Update: The problems that hit McDonald’s and KFC in China yesterday have reached Starbucks Corp. (NYSE: SBUX) and Burger King Worldwide Inc. (NYSE: BKW) stores in Japan on Tuesday according to a report this morning from the AP. Shanghai Husi Food Co. Ltd., a Chinese company owned by Illinois-based OSI Group Inc., used stale meat and mislabled expiration dates on some supplies to Chinese restaurants, and now McDonald’s says that about 20% of its chicken supplies in Japan were also provided by OSI. Both Starbucks and Burger King had also received meat from OSI and both companies say they have stopped selling sandwiches and burgers made with the meat.
McDonald’s Corp. (NYSE: MCD) reported second-quarter 2014 results before markets opened Tuesday. The fast-food restaurant chain posted diluted earnings per share (EPS) of $1.40 on revenues of $7.18 billion. In the same period a year ago, the company reported EPS of $1.38 on revenues of $7.08 billion. Second-quarter results also compare to the Thomson Reuters consensus estimates for EPS of $1.44 and $7.29 billion in revenues.
The consensus EPS estimate dropped by $0.02 since McDonald’s reported first-quarter results, and the revenue estimate came down by $40 million. The company did not manage to hit even the lower targets, indicating just how weak the business is, especially in the United States, where same-store sales for the quarter dropped 1.5% after dropping by 1.7% in the prior quarter.
The drop in year-over-year earnings was attributed to a tax benefit in 2013 that was not available this year. Investors seem to be taking this into account as the stock price rose moderately in premarket trading Tuesday.
Globally, same-store sales in the quarter were “relatively flat,” and consolidated operating income was also flat (but down 1% on a constant currency basis). Same-store sales declined 1% in Europe and increased 1.1% in Asia. The increase in Asia was attributed to stronger sales in China, and that bit of good news has probably gone out the window following Monday’s revelations of a tainted meat scandal in China.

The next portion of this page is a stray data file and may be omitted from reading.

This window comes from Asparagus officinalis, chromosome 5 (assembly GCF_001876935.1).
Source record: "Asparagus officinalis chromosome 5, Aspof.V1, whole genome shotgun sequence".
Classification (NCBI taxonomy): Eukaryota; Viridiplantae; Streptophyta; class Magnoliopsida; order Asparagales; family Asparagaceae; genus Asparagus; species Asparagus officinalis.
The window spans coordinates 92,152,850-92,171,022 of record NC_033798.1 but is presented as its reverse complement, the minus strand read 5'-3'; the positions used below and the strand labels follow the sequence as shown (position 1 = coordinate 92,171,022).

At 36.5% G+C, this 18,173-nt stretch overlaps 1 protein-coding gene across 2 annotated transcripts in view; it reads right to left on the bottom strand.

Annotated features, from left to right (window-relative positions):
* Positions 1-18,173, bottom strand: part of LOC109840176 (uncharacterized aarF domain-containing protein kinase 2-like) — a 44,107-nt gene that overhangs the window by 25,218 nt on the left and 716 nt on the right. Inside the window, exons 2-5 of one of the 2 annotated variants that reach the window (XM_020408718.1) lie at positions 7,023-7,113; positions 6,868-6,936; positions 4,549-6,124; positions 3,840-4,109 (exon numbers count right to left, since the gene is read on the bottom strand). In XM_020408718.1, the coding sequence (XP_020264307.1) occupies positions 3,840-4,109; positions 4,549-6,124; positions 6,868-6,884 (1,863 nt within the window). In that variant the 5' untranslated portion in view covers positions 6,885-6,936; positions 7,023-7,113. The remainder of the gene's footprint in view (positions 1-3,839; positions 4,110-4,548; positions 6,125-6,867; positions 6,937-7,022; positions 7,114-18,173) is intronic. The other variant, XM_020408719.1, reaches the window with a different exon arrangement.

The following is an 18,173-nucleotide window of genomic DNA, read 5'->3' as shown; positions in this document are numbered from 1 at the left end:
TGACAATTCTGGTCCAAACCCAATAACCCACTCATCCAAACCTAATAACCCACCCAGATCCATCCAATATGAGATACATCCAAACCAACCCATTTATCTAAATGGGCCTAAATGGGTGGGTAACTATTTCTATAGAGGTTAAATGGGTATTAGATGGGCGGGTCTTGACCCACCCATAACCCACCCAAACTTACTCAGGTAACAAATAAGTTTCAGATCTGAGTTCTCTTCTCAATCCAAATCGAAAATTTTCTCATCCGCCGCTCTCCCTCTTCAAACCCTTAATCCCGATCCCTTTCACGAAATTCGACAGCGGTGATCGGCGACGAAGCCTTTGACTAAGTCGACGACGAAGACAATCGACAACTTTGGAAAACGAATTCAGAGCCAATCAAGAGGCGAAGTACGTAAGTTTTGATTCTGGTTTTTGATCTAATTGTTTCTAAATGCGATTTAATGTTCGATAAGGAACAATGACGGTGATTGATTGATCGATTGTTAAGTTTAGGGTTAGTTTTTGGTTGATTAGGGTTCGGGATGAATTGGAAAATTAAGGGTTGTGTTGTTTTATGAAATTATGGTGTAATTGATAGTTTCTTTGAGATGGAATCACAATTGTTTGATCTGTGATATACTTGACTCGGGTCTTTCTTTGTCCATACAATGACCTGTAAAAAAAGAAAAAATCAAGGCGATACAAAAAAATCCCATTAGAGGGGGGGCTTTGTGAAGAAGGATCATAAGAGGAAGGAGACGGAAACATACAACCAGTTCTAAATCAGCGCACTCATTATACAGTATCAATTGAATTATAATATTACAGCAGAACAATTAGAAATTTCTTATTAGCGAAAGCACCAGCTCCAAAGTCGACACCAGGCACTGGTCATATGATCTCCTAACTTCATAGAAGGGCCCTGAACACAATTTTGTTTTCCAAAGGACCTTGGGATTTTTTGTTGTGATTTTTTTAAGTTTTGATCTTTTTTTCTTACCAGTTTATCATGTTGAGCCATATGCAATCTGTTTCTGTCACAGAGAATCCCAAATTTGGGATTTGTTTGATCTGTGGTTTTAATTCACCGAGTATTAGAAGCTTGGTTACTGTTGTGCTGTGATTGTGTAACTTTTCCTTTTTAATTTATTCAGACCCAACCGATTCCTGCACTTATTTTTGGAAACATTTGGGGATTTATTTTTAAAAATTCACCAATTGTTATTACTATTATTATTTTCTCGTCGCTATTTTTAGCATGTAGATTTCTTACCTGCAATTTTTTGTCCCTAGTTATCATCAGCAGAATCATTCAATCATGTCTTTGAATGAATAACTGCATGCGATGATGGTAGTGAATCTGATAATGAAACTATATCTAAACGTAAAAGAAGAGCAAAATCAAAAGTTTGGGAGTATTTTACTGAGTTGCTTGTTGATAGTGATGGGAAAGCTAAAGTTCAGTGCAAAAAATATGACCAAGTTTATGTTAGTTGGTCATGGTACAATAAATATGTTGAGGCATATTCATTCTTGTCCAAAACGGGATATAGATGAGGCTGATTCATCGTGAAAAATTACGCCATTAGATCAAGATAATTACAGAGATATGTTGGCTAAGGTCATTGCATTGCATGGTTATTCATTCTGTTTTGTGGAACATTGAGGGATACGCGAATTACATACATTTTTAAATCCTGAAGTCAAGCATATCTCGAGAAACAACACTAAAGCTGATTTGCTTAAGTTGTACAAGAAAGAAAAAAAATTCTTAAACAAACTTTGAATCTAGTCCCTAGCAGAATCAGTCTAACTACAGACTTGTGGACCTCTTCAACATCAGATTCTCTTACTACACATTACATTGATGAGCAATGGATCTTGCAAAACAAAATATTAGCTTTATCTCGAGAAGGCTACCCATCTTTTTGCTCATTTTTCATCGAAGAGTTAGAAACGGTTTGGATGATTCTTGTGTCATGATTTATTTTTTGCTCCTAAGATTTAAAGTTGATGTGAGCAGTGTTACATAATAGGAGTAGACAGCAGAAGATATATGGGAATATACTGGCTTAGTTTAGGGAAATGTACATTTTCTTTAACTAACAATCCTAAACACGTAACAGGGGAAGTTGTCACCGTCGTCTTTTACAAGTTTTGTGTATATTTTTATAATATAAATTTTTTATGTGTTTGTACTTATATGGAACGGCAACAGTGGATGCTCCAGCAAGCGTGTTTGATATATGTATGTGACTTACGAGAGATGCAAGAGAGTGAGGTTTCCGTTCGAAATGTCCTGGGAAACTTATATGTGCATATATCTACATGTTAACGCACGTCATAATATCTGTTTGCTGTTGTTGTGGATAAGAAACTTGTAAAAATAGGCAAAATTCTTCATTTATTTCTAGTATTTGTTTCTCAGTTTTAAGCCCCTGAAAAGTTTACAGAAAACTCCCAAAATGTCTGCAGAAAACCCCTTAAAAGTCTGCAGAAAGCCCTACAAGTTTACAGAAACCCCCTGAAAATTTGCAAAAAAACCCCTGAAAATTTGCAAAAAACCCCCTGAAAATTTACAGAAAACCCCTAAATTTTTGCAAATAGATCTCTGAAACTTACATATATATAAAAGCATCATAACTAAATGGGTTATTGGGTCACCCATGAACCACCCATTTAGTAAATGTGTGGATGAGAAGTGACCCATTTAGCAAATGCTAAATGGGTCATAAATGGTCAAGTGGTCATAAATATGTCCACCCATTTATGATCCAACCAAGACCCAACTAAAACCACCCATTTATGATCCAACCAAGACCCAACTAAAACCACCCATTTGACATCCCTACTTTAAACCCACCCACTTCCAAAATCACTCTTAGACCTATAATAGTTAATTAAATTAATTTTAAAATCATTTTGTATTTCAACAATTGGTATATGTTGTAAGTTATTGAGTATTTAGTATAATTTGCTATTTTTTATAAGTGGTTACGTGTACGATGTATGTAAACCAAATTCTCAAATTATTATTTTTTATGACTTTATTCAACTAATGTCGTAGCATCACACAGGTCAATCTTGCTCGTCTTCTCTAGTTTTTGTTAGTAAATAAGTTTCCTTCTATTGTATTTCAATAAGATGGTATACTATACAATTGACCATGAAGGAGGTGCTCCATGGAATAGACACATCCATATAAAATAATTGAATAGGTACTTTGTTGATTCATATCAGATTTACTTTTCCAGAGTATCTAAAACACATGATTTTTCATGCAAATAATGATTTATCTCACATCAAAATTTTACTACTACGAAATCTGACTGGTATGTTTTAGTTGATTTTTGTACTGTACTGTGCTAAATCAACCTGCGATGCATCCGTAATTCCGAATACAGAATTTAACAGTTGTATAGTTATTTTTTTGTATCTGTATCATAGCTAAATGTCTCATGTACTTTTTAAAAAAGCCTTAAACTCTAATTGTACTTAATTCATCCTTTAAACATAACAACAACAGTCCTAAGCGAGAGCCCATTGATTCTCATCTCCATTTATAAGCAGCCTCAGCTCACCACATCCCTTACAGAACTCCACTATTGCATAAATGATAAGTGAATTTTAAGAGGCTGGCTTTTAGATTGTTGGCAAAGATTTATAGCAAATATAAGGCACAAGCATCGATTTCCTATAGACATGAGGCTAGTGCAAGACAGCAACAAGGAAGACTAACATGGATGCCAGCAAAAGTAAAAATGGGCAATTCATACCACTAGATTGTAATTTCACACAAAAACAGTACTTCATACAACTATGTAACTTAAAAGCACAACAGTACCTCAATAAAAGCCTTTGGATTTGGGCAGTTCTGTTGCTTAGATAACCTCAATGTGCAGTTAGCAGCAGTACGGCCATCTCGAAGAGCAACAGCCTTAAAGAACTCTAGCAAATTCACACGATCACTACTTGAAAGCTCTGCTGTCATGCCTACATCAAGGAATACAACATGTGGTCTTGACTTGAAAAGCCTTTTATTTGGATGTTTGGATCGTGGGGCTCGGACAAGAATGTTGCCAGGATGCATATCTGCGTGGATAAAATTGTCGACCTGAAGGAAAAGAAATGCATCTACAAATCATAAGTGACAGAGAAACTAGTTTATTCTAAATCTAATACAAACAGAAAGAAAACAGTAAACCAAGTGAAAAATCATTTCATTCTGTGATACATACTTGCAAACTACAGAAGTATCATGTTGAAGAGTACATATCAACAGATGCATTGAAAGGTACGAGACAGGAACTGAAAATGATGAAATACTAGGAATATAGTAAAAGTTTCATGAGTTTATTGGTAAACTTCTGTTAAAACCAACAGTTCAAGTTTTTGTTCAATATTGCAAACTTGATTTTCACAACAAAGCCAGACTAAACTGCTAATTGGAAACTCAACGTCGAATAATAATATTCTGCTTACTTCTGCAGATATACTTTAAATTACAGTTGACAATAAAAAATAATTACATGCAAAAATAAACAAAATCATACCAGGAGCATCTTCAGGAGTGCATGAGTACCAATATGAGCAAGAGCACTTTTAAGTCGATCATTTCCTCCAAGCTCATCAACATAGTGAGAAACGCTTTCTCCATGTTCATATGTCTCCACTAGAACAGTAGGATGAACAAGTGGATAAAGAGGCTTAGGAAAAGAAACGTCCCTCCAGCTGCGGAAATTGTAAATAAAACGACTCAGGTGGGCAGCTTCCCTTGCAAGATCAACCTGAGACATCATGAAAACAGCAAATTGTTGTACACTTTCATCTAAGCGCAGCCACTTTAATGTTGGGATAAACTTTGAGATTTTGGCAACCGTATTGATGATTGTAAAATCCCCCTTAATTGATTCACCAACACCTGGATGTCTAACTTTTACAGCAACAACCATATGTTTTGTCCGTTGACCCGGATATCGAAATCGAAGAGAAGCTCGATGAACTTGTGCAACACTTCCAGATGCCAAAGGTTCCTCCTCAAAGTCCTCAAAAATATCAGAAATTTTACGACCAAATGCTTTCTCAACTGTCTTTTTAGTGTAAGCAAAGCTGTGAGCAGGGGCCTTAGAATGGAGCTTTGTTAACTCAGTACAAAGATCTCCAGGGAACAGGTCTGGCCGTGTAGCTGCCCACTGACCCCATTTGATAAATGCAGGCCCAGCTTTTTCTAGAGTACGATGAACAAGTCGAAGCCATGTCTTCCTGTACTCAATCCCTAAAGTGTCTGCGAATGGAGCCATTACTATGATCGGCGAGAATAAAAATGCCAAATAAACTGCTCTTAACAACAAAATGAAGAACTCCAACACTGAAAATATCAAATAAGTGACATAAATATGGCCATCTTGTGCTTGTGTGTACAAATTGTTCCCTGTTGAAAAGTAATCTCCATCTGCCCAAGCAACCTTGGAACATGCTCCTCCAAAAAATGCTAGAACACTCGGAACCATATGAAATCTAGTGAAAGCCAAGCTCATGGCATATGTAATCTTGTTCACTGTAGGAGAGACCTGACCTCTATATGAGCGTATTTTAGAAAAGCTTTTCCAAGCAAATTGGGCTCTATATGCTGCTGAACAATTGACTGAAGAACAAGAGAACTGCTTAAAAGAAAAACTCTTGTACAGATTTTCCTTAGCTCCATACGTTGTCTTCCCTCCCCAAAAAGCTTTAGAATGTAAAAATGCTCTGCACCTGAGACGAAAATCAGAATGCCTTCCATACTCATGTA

And in case you were wondering how CEO Don Thompson expects to turn the company around, here is the plan:
Heading into 2014, we acknowledged that we did not expect any material changes to the operating environment this year. As such, full year 2014 global comparable sales are expected to be relatively similar to year-to-date June performance, with July global comparable sales expected to be negative. While near-term results are expected to remain muted, sizable growth opportunities remain, and we are committed to pursuing these opportunities through continuous improvement in everything we do – from the food we serve, to our engagement with our customers, to the management of our financial resources.
In other words, no growth this year and we don’t know what we’ll do in the future to restore growth, but we’ll try anything. Of course the company’s announced plan to return $18 billion to $20 billion to shareholders through a combination of dividends and buybacks between now and 2016 forgives the company’s many sins and nearly complete lack of imagination.
The consensus estimates for the third quarter call for EPS of $1.61 on revenues of $7.6 billion. The current full-year 2014 forecast calls for EPS of $5.75 on revenues of $28.92 billion. None of those numbers will last another week.
McDonald’s shares are down about 1.1% in early trading this morning at $96.76 in a 52-week range of $92.22 to $103.78. Thomson Reuters had a consensus analyst price target of around $106.70 before today’s report. Don’t expect that number to stay there very long either.